Skywatchers, get ready: There will be two full moons in October, and the first one will illuminate the sky tomorrow night. What's more, the Full Harvest Moon is not the only celestial sight to look forward to because Mars will also be visible nearby.
Why Is It Called the Full Harvest Moon?
Unlike other full moons, the Full Harvest Moon doesn't correspond to a specific month. Rather, it's what we call the closest full moon to the autumn equinox, which occurred on Sept. 22. Usually, the Full Harvest Moon occurs in September, but this year it lands in October.
So where did it get its name? According to the Farmer's Almanac, throughout the year, the moon rises an average of 50 minutes later each day, "but near the autumnal equinox, the difference is only 30 minutes." That means there's much more moonlight in the early evening. This natural light used to help farmers harvest their crops as the daylight hours grew shorter.
What Can Skywatchers Expect to See?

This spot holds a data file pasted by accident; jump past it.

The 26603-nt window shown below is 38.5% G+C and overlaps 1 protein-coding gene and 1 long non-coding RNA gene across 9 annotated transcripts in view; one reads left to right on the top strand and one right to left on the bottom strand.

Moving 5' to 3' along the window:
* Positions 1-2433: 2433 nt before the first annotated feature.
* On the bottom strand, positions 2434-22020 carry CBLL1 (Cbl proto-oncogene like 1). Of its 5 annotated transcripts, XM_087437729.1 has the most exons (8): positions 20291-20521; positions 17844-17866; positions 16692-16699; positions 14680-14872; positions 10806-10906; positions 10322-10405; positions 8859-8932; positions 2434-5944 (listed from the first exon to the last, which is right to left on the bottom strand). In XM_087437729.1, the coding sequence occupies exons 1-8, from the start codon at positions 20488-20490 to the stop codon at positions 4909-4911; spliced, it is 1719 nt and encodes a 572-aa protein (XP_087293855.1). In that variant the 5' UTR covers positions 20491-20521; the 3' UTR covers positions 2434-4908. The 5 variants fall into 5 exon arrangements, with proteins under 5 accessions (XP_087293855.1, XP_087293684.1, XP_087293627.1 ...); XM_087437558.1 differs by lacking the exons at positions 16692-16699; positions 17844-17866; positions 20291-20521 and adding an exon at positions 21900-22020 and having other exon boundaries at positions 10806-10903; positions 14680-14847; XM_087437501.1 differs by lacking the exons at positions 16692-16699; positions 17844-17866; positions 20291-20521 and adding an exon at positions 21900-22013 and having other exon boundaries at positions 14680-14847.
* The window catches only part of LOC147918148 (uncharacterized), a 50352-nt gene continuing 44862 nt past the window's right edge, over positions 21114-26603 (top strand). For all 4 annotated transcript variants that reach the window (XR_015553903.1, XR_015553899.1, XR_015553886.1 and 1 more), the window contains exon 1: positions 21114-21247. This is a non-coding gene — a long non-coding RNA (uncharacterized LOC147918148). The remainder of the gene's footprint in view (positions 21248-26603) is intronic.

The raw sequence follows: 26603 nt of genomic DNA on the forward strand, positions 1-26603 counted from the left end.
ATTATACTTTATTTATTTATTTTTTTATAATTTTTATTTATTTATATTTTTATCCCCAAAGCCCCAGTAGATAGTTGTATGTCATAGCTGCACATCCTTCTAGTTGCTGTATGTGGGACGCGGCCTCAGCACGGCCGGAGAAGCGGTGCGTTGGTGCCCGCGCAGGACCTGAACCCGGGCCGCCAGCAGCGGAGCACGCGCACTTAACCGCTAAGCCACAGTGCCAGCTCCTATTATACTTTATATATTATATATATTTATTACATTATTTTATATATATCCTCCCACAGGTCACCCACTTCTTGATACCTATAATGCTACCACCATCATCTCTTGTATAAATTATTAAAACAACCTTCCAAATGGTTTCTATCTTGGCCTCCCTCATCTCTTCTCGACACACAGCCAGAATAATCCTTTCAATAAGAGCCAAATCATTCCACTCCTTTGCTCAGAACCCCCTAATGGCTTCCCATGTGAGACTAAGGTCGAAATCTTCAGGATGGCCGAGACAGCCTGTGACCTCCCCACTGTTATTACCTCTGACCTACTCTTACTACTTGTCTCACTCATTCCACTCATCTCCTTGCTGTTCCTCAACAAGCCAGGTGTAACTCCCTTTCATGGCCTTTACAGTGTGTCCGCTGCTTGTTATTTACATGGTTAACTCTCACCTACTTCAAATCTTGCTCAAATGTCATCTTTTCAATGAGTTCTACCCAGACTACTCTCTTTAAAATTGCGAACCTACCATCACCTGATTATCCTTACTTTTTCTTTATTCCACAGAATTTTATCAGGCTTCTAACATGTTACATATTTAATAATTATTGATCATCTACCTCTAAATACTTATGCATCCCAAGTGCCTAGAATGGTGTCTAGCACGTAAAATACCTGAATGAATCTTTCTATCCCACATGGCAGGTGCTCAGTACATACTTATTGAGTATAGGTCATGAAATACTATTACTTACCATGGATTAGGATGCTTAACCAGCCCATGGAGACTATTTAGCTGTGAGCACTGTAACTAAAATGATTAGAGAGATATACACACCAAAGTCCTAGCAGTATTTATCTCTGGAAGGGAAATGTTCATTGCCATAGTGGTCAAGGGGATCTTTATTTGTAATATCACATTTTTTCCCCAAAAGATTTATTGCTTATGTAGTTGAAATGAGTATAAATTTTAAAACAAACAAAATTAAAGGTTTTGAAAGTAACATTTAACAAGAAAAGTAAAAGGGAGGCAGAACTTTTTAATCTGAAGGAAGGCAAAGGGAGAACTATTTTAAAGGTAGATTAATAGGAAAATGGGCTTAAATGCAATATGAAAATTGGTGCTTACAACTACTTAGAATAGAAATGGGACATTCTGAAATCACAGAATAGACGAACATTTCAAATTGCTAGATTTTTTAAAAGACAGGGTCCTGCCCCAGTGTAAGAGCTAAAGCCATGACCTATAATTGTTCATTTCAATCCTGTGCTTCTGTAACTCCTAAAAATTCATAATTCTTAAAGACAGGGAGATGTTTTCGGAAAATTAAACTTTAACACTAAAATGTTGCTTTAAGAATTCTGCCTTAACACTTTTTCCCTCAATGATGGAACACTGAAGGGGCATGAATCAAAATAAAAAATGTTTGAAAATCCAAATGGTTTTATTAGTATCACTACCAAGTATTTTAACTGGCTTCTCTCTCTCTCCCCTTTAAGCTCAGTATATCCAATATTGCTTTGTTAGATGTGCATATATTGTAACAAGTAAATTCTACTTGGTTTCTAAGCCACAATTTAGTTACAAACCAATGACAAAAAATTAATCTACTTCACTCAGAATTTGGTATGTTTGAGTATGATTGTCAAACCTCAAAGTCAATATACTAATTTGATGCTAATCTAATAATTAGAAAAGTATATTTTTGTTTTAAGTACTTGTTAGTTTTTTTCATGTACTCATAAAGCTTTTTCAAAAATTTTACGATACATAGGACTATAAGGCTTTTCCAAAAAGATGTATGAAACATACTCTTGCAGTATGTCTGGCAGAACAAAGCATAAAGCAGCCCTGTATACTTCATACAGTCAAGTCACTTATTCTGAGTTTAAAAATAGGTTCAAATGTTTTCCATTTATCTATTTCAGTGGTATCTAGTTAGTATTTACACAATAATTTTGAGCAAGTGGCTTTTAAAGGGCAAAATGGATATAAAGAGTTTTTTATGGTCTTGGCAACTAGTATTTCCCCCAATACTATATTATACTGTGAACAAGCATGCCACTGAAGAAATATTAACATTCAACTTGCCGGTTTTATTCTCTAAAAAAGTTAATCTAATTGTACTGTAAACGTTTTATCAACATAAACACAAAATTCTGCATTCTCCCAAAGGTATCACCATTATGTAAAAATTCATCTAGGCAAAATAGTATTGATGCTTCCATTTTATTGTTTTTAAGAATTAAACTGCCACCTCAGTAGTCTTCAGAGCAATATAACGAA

While this year's Full Harvest Moon will be the second smallest full moon of the year, it'll look bigger, brighter, and more orange than most full moons if you spot it shortly after the sun sets, according to EarthSky. After sunset, the Full Harvest Moon will be near the horizon, which will make it appear larger thanks to moon illusion. Basically, since you can compare it to familiar visual references (trees, mountains, etc.), it'll look much bigger.
When's the Best Time to See Fall's First Full Moon?
The Full Harvest Moon rises on Thursday, October 1, and it'll reach peak illumination at 5:05 p.m. EDT, according to the Farmer's Almanac. So be sure to look toward the horizon around sunset. What better way to kick off October?
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